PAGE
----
There is something pleasingly novel about bringing your toes into contact with things they have never encountered before. There is also no small measure of self-satisfaction involved, as you successfully navigate each stretch of sharp gravel or scratchy bark.
Mike O'Neill, a podiatric surgeon and spokesman for the Society of Chiropodists and Podiatrists, says that walking barefoot is a natural instinct. "What's the nicest thing to do when you're on holiday?" he says. "Taking your shoes off and walking on the beach. We've been given feet to walk around on and it's what they're designed for. It's a positive and beneficial thing to do for your feet, because it's a different way of using them." Provided you don't suffer from foot pain or ankle, knee or postural problems, a walk like the one at Trentham should be within the capabilities of most people, he adds.
Not that it is easy going: at times I am reminded of childhood holidays on the south coast, most of which I spent complaining about how the vicious shingle of Eastbourne beach was too painful to walk on. But the pain is part of the gain. "We went to Germany to look at a few [established Barfuss walks]," says Walker, "and they are much more arduous than this one. After one particularly tough one I just thought, 'Never again!' but a few hours later my feet were tingling and I felt really good." He also reveals that Reitz, who is 75, declared the original Trentham Barfuss "a bit tame", so it's been toughened up for this year.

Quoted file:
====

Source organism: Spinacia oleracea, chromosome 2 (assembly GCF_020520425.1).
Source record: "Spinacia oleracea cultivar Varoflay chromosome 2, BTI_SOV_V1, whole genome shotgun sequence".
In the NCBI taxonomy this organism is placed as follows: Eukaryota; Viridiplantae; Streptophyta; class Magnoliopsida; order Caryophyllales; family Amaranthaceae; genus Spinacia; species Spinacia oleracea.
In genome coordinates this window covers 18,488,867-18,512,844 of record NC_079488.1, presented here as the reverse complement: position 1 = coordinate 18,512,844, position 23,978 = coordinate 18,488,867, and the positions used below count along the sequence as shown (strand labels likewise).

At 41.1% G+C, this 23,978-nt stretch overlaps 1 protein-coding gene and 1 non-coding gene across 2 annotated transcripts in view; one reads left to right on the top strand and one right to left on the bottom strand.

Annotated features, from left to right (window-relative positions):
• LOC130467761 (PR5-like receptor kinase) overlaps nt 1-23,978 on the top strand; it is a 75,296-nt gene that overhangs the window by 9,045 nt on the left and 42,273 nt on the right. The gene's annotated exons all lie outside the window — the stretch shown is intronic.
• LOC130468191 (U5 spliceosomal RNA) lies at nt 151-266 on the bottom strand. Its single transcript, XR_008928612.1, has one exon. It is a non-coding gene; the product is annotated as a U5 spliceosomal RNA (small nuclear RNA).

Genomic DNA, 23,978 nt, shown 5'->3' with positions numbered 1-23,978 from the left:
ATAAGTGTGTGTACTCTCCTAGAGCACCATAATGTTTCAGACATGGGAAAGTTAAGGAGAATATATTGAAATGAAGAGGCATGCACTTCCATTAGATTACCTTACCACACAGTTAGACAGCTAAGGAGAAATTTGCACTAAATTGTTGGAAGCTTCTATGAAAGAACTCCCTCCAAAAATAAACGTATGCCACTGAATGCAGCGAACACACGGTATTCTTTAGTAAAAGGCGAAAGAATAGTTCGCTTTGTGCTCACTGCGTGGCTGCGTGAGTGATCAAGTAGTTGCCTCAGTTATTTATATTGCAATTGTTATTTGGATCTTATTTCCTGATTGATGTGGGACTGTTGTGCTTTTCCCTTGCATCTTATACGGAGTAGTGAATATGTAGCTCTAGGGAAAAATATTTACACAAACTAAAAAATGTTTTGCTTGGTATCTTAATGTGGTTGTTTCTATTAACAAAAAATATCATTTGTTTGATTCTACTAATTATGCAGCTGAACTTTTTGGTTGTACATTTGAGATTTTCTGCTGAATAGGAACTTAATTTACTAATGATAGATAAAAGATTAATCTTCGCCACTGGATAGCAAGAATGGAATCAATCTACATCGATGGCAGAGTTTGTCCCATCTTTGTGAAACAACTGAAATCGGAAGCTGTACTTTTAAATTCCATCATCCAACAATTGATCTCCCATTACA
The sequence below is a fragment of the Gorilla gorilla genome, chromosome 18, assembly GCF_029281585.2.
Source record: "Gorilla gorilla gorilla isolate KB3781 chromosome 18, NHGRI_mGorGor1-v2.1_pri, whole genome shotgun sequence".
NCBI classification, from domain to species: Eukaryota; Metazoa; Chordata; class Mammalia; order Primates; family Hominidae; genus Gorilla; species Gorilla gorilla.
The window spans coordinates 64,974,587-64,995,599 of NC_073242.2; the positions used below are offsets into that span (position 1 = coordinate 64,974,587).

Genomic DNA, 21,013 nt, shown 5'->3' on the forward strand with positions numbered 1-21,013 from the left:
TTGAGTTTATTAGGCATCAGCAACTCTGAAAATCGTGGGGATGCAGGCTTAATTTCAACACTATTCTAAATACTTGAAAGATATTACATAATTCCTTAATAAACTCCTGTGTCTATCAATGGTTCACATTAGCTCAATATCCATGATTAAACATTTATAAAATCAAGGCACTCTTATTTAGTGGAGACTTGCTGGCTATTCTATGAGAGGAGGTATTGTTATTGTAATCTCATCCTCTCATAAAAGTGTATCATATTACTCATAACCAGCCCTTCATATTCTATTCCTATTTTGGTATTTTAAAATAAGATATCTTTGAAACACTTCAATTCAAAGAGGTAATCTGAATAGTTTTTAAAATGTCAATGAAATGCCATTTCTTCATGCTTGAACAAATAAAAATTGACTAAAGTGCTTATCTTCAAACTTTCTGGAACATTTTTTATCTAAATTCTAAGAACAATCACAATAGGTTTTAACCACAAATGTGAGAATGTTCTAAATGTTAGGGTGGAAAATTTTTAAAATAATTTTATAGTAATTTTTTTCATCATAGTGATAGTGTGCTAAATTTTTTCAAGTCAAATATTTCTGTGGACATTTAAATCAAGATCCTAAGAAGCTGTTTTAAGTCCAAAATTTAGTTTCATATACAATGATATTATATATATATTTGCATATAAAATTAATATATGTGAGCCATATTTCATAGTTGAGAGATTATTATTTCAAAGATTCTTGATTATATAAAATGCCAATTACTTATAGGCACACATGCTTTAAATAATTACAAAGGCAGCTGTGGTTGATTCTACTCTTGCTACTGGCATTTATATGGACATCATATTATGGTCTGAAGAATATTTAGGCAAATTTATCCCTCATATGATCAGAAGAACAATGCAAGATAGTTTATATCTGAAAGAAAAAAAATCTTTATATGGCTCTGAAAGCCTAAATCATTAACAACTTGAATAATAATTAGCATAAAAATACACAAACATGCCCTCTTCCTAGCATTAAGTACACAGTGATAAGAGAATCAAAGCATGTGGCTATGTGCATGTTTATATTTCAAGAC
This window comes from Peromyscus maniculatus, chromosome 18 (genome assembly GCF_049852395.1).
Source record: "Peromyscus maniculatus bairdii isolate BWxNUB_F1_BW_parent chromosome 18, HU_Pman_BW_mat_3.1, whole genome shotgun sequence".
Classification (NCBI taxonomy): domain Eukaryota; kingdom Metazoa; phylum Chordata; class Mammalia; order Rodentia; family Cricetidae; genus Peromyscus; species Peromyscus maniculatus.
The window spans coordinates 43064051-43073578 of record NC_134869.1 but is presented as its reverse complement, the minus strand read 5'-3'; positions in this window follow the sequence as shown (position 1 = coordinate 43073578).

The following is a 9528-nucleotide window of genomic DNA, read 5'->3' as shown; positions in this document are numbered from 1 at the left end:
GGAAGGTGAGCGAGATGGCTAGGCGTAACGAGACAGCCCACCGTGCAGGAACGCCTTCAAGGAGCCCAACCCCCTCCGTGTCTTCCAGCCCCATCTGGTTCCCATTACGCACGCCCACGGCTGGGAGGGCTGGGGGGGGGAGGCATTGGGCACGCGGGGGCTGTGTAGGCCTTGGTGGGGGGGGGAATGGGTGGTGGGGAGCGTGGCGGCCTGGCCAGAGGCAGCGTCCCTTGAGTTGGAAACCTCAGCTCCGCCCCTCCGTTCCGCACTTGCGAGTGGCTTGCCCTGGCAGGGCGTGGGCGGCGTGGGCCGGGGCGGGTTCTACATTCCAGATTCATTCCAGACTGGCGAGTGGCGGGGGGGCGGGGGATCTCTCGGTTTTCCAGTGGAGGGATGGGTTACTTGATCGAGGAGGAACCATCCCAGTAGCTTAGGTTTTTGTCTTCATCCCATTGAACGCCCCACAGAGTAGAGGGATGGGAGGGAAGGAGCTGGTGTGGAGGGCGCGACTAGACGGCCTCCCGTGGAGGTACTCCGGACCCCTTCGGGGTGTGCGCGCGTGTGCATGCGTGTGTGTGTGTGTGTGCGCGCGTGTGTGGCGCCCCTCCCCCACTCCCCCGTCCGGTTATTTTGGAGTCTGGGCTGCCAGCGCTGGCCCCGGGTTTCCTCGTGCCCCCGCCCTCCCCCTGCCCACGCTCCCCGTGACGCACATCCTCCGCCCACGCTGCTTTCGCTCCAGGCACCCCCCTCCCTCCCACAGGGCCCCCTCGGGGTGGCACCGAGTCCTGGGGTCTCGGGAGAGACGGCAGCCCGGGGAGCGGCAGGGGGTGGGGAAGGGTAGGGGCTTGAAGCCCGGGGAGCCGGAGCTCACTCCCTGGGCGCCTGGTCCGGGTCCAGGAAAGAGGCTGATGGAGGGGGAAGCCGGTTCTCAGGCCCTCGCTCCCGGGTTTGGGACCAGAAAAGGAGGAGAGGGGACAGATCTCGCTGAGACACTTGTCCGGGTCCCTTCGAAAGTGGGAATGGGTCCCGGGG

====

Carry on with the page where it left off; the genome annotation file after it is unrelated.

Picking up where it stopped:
And after hobbling down the final strait, washing off the mud in the cold showers provided and drinking 14 mugs of restorative tea, my feet do feel remarkable, like living marble; heavy and strong at the same time. Once back inside their socks, they feel cool and polished and refined.
There's possibly even more to it than that. The beneficial effects on your whole body of stimulating your feet is the basis of the ancient practice of reflexology. In China, reflexology paths paved with different types of stone have been around for thousands of years and are regularly walked on for relaxation and to promote longevity.
Research published in the Journal of the American Geriatrics Society in 2005 showed that walking reflexology paths three times a week for 30 minutes a session over 16 weeks can reduce blood pressure and improve balance.
And I believe it, because after my own Barfuss experience I suddenly feel exhausted. Not the fuzzy tiredness of a day spent on trains and walking barefoot in the name of work but the helium-brained body and soul catatonia that I associate with the after-effects of a strong massage or hours of yoga. I don't know what it did; but it definitely did something. The next day I woke up serene, with mud still between my toes. I don't think it would take much persuasion to get me barefoot again, though it might need to be a bit warmer.